Thursday, June 2, 2011


When I take Nate to the park, which is almost every day, strangers often comment on two things: Nate's verbal abilities and his sharing. And when people comment on these qualities, I am filled {bursting} with pride. I want to exclaim, "I know, right?! He does have an amazing vocabulary for his age! I've been reading to him since he came home from the hospital and using baby sign language since he was four months old. And he does share really well. Oh, and have you seen him throw a ball?!" But, instead, I get sort of embarrassed. Uncomfortable. I mutter with a smile, "yeah, he's quite the motor mouth." And then I get mad at myself for downplaying his accomplishments.

Maybe I do this because, right or wrong, I connect Nate's achievements with my own and I've never been comfortable with compliments. I know the proper thing to do upon receiving a compliment is to simply smile and say, "thanks!" rather than, "I don't know, you don't think it makes my butt look big??" And when a compliment is directed my way, I try to do that. But when people comment on something Nate is doing, it's not always quite a compliment, and it certainly isn't always meant for me.

When one of these comments comes our way, there is often an implicit comparison to the person's own child. And this adds to my discomfort. If I react too positively to their statement, am I indicating that I think their child is lacking? I would hate to be perceived this way. All children have different strengths and one child might have great balance and never fall - unlike Nate (ugh, I'm doing it again!) - where another child might be incredibly naturally empathetic. When it comes to Nate's verbal capabilities, I think he was definitely blessed with an aptitude for communication.  But in addition to his natural gifts, I do feel like I have done everything I possibly could to assist him. And so because he is my son, my heart, and I have worked hard, I am proud.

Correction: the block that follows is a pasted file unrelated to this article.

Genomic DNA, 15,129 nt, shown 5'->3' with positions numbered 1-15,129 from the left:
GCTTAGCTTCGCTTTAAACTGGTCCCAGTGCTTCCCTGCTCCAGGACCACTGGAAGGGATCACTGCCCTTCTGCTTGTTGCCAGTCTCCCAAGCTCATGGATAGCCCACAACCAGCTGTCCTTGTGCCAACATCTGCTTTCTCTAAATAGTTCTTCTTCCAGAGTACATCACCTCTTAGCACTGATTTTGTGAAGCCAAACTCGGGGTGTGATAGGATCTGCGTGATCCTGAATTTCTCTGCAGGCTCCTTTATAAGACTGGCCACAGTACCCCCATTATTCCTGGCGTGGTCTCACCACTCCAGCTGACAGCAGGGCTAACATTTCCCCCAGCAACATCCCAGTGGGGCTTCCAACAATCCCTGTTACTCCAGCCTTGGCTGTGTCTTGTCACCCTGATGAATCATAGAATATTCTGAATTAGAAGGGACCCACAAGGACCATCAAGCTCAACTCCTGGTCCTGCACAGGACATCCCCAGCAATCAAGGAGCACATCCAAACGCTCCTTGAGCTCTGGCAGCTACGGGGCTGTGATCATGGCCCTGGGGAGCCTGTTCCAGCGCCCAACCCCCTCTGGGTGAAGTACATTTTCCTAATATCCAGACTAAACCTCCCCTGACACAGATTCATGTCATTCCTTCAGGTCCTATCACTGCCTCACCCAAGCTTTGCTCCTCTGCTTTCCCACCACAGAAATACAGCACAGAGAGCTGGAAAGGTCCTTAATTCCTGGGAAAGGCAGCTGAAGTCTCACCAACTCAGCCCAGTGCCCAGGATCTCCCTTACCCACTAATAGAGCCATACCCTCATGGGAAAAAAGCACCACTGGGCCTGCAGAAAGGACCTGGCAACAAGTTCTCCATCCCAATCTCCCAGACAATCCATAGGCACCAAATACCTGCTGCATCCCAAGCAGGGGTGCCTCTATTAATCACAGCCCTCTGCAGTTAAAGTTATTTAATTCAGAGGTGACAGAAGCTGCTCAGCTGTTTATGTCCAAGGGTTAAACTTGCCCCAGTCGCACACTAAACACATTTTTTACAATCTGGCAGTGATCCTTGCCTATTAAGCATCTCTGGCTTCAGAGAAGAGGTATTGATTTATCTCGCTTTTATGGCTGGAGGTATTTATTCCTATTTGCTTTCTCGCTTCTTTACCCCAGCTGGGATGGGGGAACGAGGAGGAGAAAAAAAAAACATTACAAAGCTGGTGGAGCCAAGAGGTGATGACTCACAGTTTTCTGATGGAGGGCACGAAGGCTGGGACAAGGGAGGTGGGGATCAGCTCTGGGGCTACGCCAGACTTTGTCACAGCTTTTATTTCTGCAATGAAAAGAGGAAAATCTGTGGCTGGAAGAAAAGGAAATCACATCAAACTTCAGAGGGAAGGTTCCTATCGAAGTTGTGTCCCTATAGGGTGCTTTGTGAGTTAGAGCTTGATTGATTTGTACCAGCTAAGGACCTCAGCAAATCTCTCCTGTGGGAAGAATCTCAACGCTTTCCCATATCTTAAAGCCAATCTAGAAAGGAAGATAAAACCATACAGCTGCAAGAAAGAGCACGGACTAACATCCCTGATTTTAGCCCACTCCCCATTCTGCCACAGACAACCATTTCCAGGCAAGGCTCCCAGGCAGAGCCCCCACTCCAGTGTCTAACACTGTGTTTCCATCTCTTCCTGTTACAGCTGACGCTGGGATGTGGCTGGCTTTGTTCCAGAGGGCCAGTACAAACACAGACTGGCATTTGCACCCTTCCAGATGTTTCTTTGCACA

And when it comes to sharing, of course temperament plays a huge role. How much I owe to luck for his attitude, I will never know. But teaching and leading by example plays a big role too. And I have pounded it in his head (in the gentlest way, of course) that it's nice to share and take turns. We don't grab and we ask for things with a please and thank you. A year from now he may be shoving kids on the ground and stealing their steamrollers (at which point, the pendulum will swing the other way and I will blame myself), but right now he's doing well when it comes to sharing trucks with the other children. And so, I am proud.

So my plan is to work on my responses. Find a happy medium. In the meantime, here is a video of Nate tossing a ball back and forth with me. You can't really tell, but he has fantastic aim. I have had zero to do with the development of this skill... but I'm still very proud.

the camera is on a bookcase, thus, the weird angle

How do you react to positive statements from strangers? Am I the only nutcase in this area?
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